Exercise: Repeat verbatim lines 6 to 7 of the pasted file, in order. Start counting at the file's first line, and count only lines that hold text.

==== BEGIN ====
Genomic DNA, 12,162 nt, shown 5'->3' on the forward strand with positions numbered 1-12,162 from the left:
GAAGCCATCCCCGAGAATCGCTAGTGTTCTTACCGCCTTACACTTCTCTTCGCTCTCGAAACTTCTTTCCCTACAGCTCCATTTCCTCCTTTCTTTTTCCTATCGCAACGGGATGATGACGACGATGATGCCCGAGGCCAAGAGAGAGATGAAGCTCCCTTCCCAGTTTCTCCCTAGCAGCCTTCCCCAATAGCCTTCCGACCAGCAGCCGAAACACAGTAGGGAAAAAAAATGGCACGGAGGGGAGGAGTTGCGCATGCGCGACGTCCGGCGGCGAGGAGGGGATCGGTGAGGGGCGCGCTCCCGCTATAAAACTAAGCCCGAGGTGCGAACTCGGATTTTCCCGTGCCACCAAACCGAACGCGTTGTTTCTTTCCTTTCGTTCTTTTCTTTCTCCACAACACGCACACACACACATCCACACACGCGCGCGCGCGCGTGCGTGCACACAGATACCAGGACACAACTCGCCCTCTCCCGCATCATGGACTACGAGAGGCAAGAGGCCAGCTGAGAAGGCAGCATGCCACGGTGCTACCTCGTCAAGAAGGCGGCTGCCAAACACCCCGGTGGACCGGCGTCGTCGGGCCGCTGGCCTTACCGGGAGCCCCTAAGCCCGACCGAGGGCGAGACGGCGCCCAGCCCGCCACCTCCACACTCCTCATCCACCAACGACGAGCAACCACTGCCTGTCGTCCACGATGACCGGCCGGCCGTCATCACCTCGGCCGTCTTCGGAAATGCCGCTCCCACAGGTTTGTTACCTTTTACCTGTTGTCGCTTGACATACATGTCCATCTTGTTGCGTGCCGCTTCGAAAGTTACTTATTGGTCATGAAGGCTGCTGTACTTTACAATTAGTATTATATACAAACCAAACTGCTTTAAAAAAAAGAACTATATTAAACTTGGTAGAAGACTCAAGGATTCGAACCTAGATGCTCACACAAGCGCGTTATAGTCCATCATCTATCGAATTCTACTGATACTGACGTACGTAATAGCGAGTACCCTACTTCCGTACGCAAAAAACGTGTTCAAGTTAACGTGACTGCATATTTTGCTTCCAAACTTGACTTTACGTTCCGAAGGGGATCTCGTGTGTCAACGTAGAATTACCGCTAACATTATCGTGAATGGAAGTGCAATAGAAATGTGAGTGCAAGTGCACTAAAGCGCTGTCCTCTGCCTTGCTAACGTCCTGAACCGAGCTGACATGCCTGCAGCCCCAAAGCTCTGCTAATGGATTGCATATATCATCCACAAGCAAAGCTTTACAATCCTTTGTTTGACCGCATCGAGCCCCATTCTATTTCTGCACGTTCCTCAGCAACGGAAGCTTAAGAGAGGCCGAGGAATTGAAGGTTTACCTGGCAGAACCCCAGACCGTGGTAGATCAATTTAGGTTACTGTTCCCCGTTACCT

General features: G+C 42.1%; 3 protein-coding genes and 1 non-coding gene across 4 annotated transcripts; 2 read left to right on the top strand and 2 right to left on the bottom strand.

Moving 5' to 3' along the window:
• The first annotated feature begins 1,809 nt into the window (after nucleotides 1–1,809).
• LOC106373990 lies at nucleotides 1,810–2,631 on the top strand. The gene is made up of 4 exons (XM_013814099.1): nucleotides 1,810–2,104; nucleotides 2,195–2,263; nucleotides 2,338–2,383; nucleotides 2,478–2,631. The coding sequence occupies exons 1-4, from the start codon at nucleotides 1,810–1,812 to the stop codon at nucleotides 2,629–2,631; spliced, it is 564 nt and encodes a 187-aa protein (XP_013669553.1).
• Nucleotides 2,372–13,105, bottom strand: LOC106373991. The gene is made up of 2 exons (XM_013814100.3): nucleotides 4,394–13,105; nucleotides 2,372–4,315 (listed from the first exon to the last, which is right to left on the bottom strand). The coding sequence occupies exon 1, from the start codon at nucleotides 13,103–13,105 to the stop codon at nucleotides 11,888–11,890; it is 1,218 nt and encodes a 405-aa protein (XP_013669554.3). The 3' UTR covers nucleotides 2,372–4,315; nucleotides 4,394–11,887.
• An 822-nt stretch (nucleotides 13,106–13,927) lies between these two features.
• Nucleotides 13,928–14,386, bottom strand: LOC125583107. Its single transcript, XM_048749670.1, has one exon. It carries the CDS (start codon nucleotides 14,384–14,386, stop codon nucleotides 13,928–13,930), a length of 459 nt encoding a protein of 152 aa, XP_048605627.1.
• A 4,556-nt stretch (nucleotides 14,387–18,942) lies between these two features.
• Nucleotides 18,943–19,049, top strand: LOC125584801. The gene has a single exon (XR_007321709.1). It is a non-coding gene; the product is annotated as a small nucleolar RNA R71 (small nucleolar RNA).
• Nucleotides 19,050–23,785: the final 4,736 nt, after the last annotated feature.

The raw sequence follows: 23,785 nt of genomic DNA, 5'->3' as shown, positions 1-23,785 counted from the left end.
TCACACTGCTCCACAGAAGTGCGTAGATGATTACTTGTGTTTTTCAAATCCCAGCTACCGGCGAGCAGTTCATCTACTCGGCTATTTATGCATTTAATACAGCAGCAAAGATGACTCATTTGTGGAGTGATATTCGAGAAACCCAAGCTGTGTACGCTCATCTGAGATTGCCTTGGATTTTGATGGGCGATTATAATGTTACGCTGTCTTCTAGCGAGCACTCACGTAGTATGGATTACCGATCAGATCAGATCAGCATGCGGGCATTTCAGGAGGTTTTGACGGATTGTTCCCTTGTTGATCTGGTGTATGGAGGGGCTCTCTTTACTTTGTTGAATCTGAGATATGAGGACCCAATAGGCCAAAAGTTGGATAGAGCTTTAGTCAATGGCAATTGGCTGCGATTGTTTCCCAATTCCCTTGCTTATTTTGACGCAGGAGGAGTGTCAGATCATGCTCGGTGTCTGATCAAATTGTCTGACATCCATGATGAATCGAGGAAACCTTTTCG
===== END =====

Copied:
• LOC106373990 lies at nucleotides 1,810–2,631 on the top strand. The gene is made up of 4 exons (XM_013814099.1): nucleotides 1,810–2,104; nucleotides 2,195–2,263; nucleotides 2,338–2,383; nucleotides 2,478–2,631. The coding sequence occupies exons 1-4, from the start codon at nucleotides 1,810–1,812 to the stop codon at nucleotides 2,629–2,631; spliced, it is 564 nt and encodes a 187-aa protein (XP_013669553.1).
• Nucleotides 2,372–13,105, bottom strand: LOC106373991. The gene is made up of 2 exons (XM_013814100.3): nucleotides 4,394–13,105; nucleotides 2,372–4,315 (listed from the first exon to the last, which is right to left on the bottom strand). The coding sequence occupies exon 1, from the start codon at nucleotides 13,103–13,105 to the stop codon at nucleotides 11,888–11,890; it is 1,218 nt and encodes a 405-aa protein (XP_013669554.3). The 3' UTR covers nucleotides 2,372–4,315; nucleotides 4,394–11,887.